4)  As to “the almost instantaneous creation of its multitude of species”, that is a Young Earth Creationist assumption. The text of Genesis 1 simply states that God issued COMMANDS as described in the form of a six-YOM outline, many of which describe processes which would take place over various spans of time, such as “Let the waters BRING FORTH life….” and “Let the land BRING FORTH life….”  Bringing forth takes time, whether one considers a single gestation period or glacially slow evolution over millions of years. There are no statements describing “instantaneous poofing” of ecosystems or entire populations. No descriptions of forests suddenly appearing. Instead, the narrator looks at the results of creation which surround him and declares “It was so.” or “And that’s what happened.” It is very difficult for English language readers from a culture and language where time considerations, durations, and relative times are so important, to realize and to grasp that ancient Hebrew and various other languages have no such focus on time and the temporal. The familiar verb tenses of most modern European languages are absent. Hebrew is so void of demands for temporal details such that many rabbis deny entirely a chronological significance to the six YOM (days) of Genesis 1. After all, even in English not every numbered list is chronological. (Ever give someone the third degree? Or defend the second amendment? How about Second City comedy?)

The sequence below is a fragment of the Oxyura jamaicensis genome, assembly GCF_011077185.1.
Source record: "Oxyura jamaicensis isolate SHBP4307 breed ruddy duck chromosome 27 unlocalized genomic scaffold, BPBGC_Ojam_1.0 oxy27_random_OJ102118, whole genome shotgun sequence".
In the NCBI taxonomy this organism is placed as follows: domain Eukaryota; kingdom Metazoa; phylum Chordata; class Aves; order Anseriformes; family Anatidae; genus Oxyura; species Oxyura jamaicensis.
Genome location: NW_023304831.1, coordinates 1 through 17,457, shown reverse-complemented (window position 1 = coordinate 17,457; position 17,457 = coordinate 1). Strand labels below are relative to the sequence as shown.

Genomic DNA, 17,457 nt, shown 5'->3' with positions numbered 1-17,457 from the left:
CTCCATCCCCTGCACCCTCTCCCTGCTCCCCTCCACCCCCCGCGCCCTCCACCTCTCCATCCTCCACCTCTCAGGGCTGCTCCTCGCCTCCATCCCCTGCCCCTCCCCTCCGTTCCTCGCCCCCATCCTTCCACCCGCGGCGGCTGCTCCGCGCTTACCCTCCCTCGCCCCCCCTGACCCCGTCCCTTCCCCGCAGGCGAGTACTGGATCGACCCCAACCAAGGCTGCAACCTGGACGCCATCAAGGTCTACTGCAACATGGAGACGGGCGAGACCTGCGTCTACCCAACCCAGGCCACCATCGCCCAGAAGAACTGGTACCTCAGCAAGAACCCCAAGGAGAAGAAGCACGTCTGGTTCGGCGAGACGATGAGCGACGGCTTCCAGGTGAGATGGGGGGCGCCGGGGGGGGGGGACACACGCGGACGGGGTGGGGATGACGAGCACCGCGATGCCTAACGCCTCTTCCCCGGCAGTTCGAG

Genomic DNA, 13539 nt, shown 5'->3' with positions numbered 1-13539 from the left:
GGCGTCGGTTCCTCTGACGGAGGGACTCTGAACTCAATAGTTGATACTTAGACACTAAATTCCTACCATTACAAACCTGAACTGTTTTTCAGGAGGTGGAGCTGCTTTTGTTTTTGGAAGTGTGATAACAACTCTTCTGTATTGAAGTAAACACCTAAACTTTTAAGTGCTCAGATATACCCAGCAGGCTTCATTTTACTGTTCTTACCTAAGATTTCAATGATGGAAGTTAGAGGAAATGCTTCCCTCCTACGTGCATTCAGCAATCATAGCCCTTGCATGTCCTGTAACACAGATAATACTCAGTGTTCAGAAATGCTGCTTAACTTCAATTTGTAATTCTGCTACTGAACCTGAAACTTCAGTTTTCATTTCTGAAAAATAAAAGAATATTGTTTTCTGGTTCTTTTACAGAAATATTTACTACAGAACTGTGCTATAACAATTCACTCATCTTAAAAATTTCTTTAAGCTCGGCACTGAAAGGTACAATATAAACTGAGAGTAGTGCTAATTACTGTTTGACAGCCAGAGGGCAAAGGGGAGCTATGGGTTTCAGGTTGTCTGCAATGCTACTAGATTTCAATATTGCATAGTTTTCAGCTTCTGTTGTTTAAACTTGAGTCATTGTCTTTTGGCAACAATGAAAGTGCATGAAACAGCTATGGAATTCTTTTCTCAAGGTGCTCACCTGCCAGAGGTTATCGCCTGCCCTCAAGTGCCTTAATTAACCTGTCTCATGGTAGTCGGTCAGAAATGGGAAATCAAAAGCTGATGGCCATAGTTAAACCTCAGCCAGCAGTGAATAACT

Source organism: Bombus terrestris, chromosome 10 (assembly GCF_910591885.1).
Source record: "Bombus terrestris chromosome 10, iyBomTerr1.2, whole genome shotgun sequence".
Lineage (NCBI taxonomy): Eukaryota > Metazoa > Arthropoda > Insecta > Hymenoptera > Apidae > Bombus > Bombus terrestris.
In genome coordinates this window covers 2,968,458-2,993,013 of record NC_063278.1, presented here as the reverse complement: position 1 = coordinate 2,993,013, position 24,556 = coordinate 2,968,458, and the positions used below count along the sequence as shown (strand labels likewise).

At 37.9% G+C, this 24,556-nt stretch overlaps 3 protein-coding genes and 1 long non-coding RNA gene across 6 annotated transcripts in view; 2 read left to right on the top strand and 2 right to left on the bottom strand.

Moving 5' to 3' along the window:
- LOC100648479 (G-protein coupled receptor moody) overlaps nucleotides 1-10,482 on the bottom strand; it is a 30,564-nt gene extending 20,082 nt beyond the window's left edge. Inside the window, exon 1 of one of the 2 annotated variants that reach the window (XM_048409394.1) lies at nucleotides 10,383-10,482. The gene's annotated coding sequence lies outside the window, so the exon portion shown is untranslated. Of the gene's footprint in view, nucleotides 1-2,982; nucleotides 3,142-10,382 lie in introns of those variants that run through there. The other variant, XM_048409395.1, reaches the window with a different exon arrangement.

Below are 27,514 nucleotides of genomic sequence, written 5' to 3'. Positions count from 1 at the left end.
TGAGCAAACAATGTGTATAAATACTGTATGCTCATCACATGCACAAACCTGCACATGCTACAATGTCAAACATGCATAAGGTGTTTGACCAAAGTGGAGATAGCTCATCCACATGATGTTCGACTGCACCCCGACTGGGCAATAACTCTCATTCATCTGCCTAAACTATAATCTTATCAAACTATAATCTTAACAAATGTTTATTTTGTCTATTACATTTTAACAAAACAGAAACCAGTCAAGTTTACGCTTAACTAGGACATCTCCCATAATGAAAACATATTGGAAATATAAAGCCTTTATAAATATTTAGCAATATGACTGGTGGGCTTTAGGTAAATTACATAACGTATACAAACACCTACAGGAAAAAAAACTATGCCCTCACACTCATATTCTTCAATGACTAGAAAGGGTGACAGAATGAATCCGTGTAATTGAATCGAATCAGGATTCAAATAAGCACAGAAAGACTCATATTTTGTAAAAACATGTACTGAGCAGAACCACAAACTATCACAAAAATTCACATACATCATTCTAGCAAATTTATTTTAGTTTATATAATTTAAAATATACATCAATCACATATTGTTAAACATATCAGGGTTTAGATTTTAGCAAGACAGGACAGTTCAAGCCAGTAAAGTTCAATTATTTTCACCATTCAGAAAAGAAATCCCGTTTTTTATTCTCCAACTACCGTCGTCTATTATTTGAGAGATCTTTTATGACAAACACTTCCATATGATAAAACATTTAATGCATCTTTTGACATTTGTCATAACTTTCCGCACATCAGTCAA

I won’t try to summarize entire academic journal articles on how Genesis 1 uses a 3 & 3, possibly chiasmic outline of God’s creative commands, and how “instantaneous special creation” of species finds no solid evidence within the Hebrew text and there’s no reason to assume kinds are taxonomic classifications. But even in English translation it is easy to see that various “punctiliar” commands produced entire series of events and extensive periods of time which represent those commands coming to pass. At best, Young Earth Creationist “special creation” might be argued as being allowed by the text but not required by specific declarations in the text.